NEWS ANALYSIS : All Roads Do Not Necessarily Lead to the ‘Car of the Future’


President Clinton’s initiative to triple the fuel efficiency of American-made autos might aptly be compared to the Manhattan Project.

Like that wartime effort, the plan to develop a high-mileage car, announced by Clinton on Wednesday in conjunction with General Motors Corp., Ford Motor Co. and Chrysler Corp., would enlist the brightest technical minds in government and the industry, and could result in technological breakthroughs.

But, like the Manhattan Project, it is also sure to be costly, may divert resources from other investments--and could ultimately yield a bomb.

That’s because achieving high-fuel efficiency, while technically feasible and environmentally desirable, could mean a big trade-off in safety, comfort and price for the consumer. And it may not result in a commercially viable product.


“One of the biggest problems is not whether they could develop the car, but whether anyone would buy it,” said Thomas O’Grady, an industry analyst and president of the consulting firm Integrated Automotive Resources Inc. in Newark, Del.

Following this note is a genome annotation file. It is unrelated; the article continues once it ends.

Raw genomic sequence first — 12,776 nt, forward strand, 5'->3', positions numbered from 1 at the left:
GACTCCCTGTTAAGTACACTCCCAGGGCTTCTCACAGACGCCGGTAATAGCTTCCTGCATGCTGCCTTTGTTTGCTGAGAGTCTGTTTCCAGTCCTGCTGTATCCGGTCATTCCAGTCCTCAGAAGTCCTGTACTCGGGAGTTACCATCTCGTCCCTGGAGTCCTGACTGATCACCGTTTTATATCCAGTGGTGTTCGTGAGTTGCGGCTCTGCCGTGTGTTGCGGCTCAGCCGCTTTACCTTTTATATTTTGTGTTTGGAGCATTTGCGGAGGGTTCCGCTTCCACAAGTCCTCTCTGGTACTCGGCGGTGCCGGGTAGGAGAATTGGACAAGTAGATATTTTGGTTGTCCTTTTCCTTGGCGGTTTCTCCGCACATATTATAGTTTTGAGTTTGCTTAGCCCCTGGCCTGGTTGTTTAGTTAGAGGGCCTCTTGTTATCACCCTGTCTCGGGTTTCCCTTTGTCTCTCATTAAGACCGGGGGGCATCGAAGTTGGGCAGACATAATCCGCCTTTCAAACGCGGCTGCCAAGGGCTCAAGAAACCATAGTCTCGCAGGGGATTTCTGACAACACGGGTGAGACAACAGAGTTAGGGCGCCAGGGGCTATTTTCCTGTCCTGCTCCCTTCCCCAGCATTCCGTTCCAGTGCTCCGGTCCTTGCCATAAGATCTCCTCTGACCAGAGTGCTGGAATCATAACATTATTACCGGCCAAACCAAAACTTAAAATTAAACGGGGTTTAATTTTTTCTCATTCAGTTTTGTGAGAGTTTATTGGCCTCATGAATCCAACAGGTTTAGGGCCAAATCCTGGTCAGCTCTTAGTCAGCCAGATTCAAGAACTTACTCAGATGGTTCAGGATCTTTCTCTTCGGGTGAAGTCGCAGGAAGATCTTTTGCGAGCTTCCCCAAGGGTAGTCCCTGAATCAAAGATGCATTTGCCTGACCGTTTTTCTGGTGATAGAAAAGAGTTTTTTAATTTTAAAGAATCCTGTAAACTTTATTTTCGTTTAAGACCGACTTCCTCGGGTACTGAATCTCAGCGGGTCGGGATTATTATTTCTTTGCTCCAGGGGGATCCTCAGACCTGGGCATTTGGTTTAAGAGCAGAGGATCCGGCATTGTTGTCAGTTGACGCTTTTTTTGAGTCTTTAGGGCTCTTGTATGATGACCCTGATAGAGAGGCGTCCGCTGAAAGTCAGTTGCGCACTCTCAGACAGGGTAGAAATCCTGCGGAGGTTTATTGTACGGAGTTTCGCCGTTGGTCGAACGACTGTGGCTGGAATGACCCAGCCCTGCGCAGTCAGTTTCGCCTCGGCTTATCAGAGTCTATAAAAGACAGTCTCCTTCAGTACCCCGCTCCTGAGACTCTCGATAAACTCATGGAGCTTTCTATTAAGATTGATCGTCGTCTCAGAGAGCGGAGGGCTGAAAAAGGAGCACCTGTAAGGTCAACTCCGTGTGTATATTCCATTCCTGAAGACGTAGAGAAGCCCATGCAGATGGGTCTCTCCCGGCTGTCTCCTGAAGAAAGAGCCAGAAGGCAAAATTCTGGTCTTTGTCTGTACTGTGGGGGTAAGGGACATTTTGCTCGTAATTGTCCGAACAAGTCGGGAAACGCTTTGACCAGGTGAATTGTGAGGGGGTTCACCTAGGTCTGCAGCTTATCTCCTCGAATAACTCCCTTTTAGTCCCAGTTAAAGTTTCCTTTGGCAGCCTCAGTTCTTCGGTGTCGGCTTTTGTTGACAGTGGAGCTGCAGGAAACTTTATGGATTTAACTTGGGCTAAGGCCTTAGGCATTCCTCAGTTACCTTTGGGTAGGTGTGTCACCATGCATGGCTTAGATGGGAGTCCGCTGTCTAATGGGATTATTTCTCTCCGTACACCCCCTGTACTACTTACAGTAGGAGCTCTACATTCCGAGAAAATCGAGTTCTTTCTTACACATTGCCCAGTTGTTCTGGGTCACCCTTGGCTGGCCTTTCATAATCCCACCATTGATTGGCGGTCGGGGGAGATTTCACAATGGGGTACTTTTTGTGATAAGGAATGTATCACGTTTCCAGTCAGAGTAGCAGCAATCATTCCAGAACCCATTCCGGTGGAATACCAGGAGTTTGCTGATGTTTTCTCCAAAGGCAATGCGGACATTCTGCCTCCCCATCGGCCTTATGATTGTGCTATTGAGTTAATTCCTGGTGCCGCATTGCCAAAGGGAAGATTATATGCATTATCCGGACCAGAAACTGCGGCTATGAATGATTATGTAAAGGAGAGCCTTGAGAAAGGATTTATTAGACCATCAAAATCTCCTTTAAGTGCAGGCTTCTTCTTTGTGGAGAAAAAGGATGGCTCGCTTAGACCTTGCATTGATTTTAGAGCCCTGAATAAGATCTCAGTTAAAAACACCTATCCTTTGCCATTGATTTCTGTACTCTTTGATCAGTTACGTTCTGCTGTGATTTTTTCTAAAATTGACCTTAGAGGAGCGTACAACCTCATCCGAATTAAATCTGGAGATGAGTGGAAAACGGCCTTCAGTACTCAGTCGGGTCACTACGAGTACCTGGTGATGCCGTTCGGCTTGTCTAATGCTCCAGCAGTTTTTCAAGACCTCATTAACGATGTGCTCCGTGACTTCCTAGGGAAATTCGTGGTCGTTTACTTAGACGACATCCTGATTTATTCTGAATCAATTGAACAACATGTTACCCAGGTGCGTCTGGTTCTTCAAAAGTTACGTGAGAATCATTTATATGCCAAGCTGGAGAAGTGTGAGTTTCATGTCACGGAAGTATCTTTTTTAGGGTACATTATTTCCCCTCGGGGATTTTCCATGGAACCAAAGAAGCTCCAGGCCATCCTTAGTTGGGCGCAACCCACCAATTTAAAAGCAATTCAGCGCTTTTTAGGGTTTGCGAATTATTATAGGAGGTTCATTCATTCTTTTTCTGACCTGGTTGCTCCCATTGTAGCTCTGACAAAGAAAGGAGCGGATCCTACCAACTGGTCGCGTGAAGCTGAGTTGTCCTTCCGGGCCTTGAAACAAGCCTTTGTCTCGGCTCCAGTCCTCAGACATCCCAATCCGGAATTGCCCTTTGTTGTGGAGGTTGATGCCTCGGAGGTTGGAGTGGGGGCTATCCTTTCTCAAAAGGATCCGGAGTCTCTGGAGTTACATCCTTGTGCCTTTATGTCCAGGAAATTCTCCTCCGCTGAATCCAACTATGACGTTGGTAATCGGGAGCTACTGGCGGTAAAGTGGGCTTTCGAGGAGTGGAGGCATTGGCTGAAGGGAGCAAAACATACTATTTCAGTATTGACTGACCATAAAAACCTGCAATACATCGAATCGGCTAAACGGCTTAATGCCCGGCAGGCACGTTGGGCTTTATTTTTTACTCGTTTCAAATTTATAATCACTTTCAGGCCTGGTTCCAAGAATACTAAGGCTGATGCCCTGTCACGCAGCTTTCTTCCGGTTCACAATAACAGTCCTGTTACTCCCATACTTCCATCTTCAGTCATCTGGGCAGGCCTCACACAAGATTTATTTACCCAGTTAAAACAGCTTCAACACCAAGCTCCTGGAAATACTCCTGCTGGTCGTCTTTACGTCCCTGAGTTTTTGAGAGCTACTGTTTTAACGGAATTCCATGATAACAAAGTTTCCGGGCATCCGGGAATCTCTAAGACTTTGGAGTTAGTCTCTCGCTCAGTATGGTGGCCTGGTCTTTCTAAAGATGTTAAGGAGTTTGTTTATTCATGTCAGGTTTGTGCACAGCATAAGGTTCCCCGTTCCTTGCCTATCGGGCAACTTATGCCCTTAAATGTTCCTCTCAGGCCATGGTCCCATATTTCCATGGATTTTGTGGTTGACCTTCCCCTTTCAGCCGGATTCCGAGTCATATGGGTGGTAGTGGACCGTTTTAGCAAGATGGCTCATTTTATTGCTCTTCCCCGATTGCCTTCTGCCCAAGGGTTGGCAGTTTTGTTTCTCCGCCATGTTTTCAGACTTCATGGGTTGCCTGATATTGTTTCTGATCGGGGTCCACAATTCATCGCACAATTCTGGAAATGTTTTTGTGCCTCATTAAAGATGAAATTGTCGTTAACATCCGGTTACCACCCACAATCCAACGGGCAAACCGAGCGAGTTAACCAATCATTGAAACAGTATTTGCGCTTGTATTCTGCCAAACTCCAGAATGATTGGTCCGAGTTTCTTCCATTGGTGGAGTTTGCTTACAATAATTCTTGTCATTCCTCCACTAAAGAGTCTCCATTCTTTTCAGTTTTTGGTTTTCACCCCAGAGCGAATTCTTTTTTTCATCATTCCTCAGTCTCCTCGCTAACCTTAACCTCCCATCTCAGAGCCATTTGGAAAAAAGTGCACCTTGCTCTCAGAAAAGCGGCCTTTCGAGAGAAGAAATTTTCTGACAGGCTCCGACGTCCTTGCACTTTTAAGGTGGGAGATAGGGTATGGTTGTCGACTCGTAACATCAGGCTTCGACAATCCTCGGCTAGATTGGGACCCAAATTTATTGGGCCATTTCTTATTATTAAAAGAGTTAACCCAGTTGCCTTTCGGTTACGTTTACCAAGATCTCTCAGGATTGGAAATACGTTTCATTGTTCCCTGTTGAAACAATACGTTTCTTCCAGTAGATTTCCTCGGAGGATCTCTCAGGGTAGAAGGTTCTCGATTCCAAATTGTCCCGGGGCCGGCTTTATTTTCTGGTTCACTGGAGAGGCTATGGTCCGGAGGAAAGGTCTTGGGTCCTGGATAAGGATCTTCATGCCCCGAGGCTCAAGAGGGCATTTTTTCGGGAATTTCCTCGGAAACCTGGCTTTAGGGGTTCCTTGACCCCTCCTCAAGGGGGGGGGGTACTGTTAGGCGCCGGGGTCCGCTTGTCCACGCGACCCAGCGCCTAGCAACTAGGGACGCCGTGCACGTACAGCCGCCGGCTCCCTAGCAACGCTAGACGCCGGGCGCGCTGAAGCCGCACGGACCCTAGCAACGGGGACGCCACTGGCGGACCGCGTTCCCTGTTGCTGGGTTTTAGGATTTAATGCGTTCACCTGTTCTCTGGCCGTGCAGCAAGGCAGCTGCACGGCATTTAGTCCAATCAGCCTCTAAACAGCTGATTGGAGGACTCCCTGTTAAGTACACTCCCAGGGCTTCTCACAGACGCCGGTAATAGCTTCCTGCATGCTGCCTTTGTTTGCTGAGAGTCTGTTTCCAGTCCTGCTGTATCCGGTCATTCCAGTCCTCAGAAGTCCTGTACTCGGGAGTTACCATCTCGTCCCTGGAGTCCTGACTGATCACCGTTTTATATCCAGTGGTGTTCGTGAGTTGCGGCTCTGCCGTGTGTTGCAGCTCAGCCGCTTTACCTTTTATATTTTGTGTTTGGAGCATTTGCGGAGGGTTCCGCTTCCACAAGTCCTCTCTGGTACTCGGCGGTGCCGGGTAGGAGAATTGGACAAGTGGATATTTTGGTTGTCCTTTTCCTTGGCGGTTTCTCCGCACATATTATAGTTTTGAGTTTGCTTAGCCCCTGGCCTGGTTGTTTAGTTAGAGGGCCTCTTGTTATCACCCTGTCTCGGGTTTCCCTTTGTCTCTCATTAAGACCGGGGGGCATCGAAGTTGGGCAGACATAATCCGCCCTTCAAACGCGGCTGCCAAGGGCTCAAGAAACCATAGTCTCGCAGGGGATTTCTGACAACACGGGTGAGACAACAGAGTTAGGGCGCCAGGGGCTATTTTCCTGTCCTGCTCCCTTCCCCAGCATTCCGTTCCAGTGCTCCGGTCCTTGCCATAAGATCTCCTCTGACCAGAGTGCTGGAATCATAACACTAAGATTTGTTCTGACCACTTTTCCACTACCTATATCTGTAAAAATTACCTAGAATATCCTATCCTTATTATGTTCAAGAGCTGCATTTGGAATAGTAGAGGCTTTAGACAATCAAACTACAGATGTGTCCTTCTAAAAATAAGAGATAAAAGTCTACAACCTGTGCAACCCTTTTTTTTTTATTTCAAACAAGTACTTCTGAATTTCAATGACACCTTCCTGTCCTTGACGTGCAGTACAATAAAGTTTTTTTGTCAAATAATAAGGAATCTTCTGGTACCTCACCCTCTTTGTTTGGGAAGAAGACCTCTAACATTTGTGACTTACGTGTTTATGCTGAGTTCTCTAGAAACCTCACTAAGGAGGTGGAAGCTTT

That seems especially true as long as gasoline is cheaper than bottled water, and given trends toward bigger, higher-powered cars and trucks.

Still, developing a car that would use one-third the fuel of current autos is the centerpiece of the project unveiled Wednesday.

“Today we’re going to try to give America a new car-crazy chapter in her rich history,” the President said, alluding to the nation’s love affair with the automobile.


A White House fact sheet called the project a model for the new partnership between government and industry that Clinton promised in his campaign. “Philosophically, it is a sea change in Washington to have a government that believes it should work together with industry,” said Sen. Carl Levin (D-Mich.).